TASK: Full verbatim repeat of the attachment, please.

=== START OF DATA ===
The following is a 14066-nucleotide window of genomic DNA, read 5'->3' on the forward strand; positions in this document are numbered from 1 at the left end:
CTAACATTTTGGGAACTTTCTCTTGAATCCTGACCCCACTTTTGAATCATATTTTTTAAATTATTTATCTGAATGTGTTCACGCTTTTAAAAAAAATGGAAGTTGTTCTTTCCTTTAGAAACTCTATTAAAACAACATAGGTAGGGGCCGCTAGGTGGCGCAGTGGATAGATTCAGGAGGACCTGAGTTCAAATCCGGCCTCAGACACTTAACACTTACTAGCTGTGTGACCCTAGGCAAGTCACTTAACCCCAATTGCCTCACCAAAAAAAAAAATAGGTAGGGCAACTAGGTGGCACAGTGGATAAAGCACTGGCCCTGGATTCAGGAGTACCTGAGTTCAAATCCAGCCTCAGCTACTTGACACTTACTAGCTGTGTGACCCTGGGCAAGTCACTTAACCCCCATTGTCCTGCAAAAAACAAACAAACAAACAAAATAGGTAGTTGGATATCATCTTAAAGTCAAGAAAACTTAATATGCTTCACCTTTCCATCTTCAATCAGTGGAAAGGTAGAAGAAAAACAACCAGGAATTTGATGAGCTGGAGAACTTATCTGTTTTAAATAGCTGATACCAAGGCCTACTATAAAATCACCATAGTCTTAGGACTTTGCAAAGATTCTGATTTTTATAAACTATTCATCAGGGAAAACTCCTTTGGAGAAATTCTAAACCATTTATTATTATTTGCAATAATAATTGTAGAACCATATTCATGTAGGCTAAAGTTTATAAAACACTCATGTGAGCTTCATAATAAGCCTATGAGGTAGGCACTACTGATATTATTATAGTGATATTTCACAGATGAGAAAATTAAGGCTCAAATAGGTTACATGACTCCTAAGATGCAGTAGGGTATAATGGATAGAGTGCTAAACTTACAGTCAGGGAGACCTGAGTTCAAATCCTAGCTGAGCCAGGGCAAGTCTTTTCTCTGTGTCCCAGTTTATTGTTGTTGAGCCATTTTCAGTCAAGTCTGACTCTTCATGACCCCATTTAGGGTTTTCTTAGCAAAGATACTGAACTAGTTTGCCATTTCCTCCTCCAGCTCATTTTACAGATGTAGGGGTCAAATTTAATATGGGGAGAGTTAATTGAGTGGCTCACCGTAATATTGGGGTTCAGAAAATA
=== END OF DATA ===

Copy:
The following is a 14066-nucleotide window of genomic DNA, read 5'->3' on the forward strand; positions in this document are numbered from 1 at the left end:
CTAACATTTTGGGAACTTTCTCTTGAATCCTGACCCCACTTTTGAATCATATTTTTTAAATTATTTATCTGAATGTGTTCACGCTTTTAAAAAAAATGGAAGTTGTTCTTTCCTTTAGAAACTCTATTAAAACAACATAGGTAGGGGCCGCTAGGTGGCGCAGTGGATAGATTCAGGAGGACCTGAGTTCAAATCCGGCCTCAGACACTTAACACTTACTAGCTGTGTGACCCTAGGCAAGTCACTTAACCCCAATTGCCTCACCAAAAAAAAAAATAGGTAGGGCAACTAGGTGGCACAGTGGATAAAGCACTGGCCCTGGATTCAGGAGTACCTGAGTTCAAATCCAGCCTCAGCTACTTGACACTTACTAGCTGTGTGACCCTGGGCAAGTCACTTAACCCCCATTGTCCTGCAAAAAACAAACAAACAAACAAAATAGGTAGTTGGATATCATCTTAAAGTCAAGAAAACTTAATATGCTTCACCTTTCCATCTTCAATCAGTGGAAAGGTAGAAGAAAAACAACCAGGAATTTGATGAGCTGGAGAACTTATCTGTTTTAAATAGCTGATACCAAGGCCTACTATAAAATCACCATAGTCTTAGGACTTTGCAAAGATTCTGATTTTTATAAACTATTCATCAGGGAAAACTCCTTTGGAGAAATTCTAAACCATTTATTATTATTTGCAATAATAATTGTAGAACCATATTCATGTAGGCTAAAGTTTATAAAACACTCATGTGAGCTTCATAATAAGCCTATGAGGTAGGCACTACTGATATTATTATAGTGATATTTCACAGATGAGAAAATTAAGGCTCAAATAGGTTACATGACTCCTAAGATGCAGTAGGGTATAATGGATAGAGTGCTAAACTTACAGTCAGGGAGACCTGAGTTCAAATCCTAGCTGAGCCAGGGCAAGTCTTTTCTCTGTGTCCCAGTTTATTGTTGTTGAGCCATTTTCAGTCAAGTCTGACTCTTCATGACCCCATTTAGGGTTTTCTTAGCAAAGATACTGAACTAGTTTGCCATTTCCTCCTCCAGCTCATTTTACAGATGTAGGGGTCAAATTTAATATGGGGAGAGTTAATTGAGTGGCTCACCGTAATATTGGGGTTCAGAAAATA